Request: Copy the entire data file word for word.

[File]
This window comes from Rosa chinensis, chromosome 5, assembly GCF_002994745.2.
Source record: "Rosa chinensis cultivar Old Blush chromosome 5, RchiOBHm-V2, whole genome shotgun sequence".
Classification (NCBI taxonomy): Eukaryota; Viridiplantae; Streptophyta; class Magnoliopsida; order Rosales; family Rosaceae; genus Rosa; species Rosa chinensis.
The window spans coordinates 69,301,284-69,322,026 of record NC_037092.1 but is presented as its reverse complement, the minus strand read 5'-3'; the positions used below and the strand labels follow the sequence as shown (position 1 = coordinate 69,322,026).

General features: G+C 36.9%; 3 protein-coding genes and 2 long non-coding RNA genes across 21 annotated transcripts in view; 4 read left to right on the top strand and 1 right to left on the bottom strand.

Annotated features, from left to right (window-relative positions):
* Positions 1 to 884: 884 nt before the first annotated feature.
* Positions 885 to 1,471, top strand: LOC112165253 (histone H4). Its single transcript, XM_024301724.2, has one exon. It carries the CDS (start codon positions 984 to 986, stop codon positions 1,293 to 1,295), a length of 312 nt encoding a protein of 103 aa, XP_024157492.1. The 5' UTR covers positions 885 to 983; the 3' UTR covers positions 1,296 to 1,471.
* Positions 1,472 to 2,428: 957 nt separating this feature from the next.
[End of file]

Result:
This window comes from Rosa chinensis, chromosome 5, assembly GCF_002994745.2.
Source record: "Rosa chinensis cultivar Old Blush chromosome 5, RchiOBHm-V2, whole genome shotgun sequence".
Classification (NCBI taxonomy): Eukaryota; Viridiplantae; Streptophyta; class Magnoliopsida; order Rosales; family Rosaceae; genus Rosa; species Rosa chinensis.
The window spans coordinates 69,301,284-69,322,026 of record NC_037092.1 but is presented as its reverse complement, the minus strand read 5'-3'; the positions used below and the strand labels follow the sequence as shown (position 1 = coordinate 69,322,026).

General features: G+C 36.9%; 3 protein-coding genes and 2 long non-coding RNA genes across 21 annotated transcripts in view; 4 read left to right on the top strand and 1 right to left on the bottom strand.

Annotated features, from left to right (window-relative positions):
* Positions 1 to 884: 884 nt before the first annotated feature.
* Positions 885 to 1,471, top strand: LOC112165253 (histone H4). Its single transcript, XM_024301724.2, has one exon. It carries the CDS (start codon positions 984 to 986, stop codon positions 1,293 to 1,295), a length of 312 nt encoding a protein of 103 aa, XP_024157492.1. The 5' UTR covers positions 885 to 983; the 3' UTR covers positions 1,296 to 1,471.
* Positions 1,472 to 2,428: 957 nt separating this feature from the next.